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Chatterbox 09-30-2009 11:36 AM

Bathroom Ceiling with radiant heat
 
Hello,

I'm about to begin a very large project in the smallest room in my house, the bathroom. I noticed that the paint was flaking off the ceiling and in some spots on the walls. I figured it was caused by the obvious moisture in this tiny room.

I began to scrape away at the flaking paint, and scrape, and scrape! What I have now is spots where the paint has not flaked off, and large areas where I've cleaned it right down to the sheet rock. There is only one coat of paint from what I am able to determine. I've patched up the walls with drywall compound.

I have radiant heating in the ceilings throughout the upstairs, bathroom included. This is where I think I'll be running into problems.

I am about to sand the ceiling. I know I must be careful to remove the dust left over and should not shower in that room until the paint has a chance to properly dry. I'm aware that I should stay away from oil based paints as could potentially cause peeling in the future. There are imperfections in the ceiling.

My questions are; 1. Which type of primer should I apply? 2. Which is the best type of paint for a bathroom ceiling? 3. Should I even attempt to smooth out the imperfections in the ceiling with compound? (I'm willing to live with the lines and unevenness if I can just manage to get the paint to stay on).

The room has an exhaust fan and I have a dehumidifier.

Just looking for some advice before I begin and find myself with a much bigger mess than what I'm in right now.

Thanks in advance for any information you might be able to provide.

Scuba_Dave 09-30-2009 11:41 AM

Radiant heat IN the ceiling?
Or a heater that blows heat down, or a heat bulb?

Heat rises....so radiant heat in the ceiling seems as if not the most efficient means of heating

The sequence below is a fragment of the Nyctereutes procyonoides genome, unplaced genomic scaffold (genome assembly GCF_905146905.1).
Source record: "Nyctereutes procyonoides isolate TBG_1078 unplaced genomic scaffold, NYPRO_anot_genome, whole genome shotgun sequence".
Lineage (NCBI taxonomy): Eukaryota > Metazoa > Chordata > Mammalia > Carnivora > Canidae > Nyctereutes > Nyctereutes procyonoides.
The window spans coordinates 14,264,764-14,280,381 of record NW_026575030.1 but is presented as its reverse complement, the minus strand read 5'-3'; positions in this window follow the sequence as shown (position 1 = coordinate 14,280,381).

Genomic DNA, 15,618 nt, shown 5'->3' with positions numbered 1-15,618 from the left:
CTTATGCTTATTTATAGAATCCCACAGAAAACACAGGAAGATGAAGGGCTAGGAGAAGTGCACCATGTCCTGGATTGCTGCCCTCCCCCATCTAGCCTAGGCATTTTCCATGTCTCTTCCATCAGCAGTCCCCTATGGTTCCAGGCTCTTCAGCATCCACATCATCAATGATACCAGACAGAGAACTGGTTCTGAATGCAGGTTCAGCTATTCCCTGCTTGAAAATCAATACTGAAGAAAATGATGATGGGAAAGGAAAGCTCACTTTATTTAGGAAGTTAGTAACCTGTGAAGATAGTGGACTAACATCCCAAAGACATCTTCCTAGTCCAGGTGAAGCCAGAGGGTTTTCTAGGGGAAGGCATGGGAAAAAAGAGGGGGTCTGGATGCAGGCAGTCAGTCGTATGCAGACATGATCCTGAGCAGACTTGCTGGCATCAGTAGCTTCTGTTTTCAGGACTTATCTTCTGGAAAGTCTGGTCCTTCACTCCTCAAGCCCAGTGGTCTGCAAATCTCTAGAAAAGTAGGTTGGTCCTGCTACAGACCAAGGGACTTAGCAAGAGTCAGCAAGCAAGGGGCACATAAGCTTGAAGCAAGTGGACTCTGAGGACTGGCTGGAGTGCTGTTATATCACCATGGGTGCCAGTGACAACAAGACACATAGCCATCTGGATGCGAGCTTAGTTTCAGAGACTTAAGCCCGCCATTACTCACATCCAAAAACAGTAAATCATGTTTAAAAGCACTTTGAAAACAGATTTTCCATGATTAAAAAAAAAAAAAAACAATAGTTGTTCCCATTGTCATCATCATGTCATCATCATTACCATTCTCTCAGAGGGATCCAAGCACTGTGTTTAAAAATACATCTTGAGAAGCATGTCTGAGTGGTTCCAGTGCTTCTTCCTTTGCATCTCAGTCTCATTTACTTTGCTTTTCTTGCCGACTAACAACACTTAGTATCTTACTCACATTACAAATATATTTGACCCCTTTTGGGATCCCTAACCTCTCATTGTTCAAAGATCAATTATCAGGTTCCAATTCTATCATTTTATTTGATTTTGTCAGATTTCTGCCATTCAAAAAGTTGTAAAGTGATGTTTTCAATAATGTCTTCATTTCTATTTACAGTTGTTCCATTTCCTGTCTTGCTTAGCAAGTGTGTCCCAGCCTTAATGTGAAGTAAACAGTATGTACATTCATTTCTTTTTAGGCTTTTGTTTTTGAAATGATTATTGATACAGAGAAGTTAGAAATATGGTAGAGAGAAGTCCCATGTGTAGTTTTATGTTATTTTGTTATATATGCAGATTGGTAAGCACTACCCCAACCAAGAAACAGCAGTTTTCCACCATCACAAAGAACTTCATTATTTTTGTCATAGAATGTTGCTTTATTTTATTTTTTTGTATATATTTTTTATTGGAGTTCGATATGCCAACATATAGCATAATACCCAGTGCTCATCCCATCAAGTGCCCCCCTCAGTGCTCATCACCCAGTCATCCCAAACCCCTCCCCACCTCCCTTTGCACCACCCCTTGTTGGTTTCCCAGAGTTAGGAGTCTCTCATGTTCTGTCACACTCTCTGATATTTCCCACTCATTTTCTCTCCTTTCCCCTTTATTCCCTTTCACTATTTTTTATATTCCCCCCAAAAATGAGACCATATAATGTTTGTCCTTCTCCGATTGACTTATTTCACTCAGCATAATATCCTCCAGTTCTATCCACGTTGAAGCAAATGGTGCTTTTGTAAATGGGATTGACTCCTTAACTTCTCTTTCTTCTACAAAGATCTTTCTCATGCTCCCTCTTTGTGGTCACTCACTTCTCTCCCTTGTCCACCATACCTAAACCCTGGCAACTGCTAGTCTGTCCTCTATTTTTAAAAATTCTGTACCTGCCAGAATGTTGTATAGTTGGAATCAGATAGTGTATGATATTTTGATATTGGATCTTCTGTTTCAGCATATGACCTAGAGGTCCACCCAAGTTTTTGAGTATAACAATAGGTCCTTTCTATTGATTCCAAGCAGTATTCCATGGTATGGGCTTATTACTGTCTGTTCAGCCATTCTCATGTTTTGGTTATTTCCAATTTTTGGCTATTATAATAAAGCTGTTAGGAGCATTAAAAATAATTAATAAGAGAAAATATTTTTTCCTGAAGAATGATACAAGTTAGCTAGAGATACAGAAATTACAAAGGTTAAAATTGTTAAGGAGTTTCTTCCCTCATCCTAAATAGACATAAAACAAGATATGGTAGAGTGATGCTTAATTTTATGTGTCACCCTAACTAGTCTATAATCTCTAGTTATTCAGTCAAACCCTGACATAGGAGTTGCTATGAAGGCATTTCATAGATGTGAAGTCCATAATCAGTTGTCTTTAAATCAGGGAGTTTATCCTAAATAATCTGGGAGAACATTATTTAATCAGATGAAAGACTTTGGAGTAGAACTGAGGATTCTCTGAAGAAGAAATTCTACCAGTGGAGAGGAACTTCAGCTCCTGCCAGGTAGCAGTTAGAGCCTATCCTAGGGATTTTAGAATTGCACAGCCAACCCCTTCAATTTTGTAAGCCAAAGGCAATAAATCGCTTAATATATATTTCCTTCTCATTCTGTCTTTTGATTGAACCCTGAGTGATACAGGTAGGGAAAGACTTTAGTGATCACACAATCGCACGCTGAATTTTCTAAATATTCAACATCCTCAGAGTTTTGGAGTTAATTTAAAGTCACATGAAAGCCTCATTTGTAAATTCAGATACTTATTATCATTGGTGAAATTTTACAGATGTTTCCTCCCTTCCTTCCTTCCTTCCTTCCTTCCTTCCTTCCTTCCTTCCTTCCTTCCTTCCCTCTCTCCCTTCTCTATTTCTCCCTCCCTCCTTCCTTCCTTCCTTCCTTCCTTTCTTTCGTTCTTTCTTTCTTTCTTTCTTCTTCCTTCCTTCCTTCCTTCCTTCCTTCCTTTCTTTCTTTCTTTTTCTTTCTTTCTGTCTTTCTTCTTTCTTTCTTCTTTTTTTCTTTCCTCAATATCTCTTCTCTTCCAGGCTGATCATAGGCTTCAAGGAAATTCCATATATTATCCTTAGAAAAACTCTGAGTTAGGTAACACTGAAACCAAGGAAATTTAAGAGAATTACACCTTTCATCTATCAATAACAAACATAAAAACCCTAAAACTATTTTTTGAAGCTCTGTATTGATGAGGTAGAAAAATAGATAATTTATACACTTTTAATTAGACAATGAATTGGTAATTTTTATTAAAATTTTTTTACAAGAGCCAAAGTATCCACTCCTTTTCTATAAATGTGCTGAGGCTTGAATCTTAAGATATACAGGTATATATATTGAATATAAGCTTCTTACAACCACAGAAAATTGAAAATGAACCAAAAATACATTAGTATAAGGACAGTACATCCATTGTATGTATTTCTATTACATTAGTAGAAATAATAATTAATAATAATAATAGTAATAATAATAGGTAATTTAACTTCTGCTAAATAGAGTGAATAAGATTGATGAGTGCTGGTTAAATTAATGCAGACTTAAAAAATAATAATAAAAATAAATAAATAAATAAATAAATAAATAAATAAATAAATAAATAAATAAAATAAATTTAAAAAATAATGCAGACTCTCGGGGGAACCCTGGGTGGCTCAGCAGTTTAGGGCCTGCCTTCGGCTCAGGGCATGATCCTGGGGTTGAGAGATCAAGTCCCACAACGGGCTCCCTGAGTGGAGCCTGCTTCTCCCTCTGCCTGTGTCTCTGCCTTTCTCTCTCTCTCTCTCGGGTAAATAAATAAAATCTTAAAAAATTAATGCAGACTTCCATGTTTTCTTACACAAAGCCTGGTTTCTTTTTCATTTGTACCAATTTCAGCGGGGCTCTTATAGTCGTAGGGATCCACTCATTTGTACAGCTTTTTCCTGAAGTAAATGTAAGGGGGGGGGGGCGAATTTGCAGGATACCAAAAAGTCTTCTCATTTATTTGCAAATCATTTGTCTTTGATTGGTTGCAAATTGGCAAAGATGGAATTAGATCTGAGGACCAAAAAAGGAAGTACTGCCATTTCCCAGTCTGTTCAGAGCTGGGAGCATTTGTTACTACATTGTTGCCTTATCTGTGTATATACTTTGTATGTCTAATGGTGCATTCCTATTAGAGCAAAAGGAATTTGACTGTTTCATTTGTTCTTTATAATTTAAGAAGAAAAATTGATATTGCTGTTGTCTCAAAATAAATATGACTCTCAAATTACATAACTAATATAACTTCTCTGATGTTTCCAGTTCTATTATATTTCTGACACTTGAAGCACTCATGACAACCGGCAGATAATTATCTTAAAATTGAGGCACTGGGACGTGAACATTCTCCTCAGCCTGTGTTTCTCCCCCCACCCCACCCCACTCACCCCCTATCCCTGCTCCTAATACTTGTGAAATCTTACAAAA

Chatterbox 09-30-2009 12:00 PM

Yes, coils in the ceiling. I know it's not efficient...lol was here when we bought the house. The only room we actually use this in is the bathroom and only for a very short time, every other day during the winter.

We heat with wood furnace. Bathroom isn't ducted for this.

zirconx 10-12-2009 06:32 PM

Radiant heat is actually very efficient, whether in the ceiling or the floor. I think its something like 2% less efficientin the ceiling. Its RADIANT, so it doesn't really matter what direction its coming from. Radiant heat doesn't rise, it radiates.

Chatterbox 10-12-2009 09:23 PM

I'm concerned how this heat will effect the paint. Should I be using a specific type of paint? Oil based perhaps? I sincerely do not wish to re-do this project because of something I could have done right or differently the first time around

Gary in WA 10-13-2009 12:55 AM

I did a short search and came up with using a water based acrylic paint from: http://www.islandgreenheating.com/facts_questions.php
Many posters saying to be very careful around the embedded wires, not to damage them when fixing the cracks.
Be safe, Gary

chrisn 10-13-2009 03:16 AM

1 Attachment(s)
I have done a few of these before. Scrape all loose paint, skim, sand smooth, clean, apply Gardz primer, apply 100% acrylic finish paint or Zinnser's bathroom paint.


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